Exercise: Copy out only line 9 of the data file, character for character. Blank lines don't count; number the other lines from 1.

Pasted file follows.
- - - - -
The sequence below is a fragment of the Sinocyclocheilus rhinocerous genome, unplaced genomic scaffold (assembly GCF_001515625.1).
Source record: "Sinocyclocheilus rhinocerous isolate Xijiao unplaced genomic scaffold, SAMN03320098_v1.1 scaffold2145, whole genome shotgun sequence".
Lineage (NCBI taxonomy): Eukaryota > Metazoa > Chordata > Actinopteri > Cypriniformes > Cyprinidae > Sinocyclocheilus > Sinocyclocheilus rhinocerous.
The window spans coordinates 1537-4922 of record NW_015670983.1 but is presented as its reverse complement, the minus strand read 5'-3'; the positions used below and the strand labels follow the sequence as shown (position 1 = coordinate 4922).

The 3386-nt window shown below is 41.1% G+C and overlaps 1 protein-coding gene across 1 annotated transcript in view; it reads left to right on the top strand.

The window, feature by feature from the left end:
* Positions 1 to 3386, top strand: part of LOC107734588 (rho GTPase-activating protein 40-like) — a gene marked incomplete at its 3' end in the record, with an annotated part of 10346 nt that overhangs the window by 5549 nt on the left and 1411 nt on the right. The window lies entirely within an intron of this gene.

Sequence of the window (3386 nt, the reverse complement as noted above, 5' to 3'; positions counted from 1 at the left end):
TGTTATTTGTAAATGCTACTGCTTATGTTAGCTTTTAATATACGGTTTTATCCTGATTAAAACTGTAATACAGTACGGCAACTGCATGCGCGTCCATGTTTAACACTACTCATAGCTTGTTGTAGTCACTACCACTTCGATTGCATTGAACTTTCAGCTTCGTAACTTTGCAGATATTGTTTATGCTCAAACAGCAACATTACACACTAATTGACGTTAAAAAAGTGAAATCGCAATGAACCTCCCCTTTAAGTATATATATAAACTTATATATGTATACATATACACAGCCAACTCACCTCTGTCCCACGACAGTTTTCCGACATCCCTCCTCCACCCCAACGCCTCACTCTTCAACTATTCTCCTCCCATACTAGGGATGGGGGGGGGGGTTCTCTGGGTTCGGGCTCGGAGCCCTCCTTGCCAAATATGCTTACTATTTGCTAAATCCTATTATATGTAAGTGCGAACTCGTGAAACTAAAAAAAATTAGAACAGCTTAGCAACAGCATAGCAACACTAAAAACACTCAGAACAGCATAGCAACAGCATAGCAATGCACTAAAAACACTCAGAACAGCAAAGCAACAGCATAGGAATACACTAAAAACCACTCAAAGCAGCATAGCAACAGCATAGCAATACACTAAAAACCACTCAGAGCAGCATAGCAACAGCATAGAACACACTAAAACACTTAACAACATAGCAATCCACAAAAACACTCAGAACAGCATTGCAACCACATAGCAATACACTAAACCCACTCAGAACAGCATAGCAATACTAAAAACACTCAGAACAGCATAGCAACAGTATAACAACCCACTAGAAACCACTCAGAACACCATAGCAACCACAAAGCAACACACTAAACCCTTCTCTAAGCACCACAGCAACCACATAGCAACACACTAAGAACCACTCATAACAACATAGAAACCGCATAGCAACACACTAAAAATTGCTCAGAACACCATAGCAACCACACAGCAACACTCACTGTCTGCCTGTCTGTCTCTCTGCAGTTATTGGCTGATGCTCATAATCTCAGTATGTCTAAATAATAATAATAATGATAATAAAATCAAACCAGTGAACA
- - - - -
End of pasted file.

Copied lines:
TGTTATTTGTAAATGCTACTGCTTATGTTAGCTTTTAATATACGGTTTTATCCTGATTAAAACTGTAATACAGTACGGCAACTGCATGCGCGTCCATGTTTAACACTACTCATAGCTTGTTGTAGTCACTACCACTTCGATTGCATTGAACTTTCAGCTTCGTAACTTTGCAGATATTGTTTATGCTCAAACAGCAACATTACACACTAATTGACGTTAAAAAAGTGAAATCGCAATGAACCTCCCCTTTAAGTATATATATAAACTTATATATGTATACATATACACAGCCAACTCACCTCTGTCCCACGACAGTTTTCCGACATCCCTCCTCCACCCCAACGCCTCACTCTTCAACTATTCTCCTCCCATACTAGGGATGGGGGGGGGGGTTCTCTGGGTTCGGGCTCGGAGCCCTCCTTGCCAAATATGCTTACTATTTGCTAAATCCTATTATATGTAAGTGCGAACTCGTGAAACTAAAAAAAATTAGAACAGCTTAGCAACAGCATAGCAACACTAAAAACACTCAGAACAGCATAGCAACAGCATAGCAATGCACTAAAAACACTCAGAACAGCAAAGCAACAGCATAGGAATACACTAAAAACCACTCAAAGCAGCATAGCAACAGCATAGCAATACACTAAAAACCACTCAGAGCAGCATAGCAACAGCATAGAACACACTAAAACACTTAACAACATAGCAATCCACAAAAACACTCAGAACAGCATTGCAACCACATAGCAATACACTAAACCCACTCAGAACAGCATAGCAATACTAAAAACACTCAGAACAGCATAGCAACAGTATAACAACCCACTAGAAACCACTCAGAACACCATAGCAACCACAAAGCAACACACTAAACCCTTCTCTAAGCACCACAGCAACCACATAGCAACACACTAAGAACCACTCATAACAACATAGAAACCGCATAGCAACACACTAAAAATTGCTCAGAACACCATAGCAACCACACAGCAACACTCACTGTCTGCCTGTCTGTCTCTCTGCAGTTATTGGCTGATGCTCATAATCTCAGTATGTCTAAATAATAATAATAATGATAATAAAATCAAACCAGTGAACA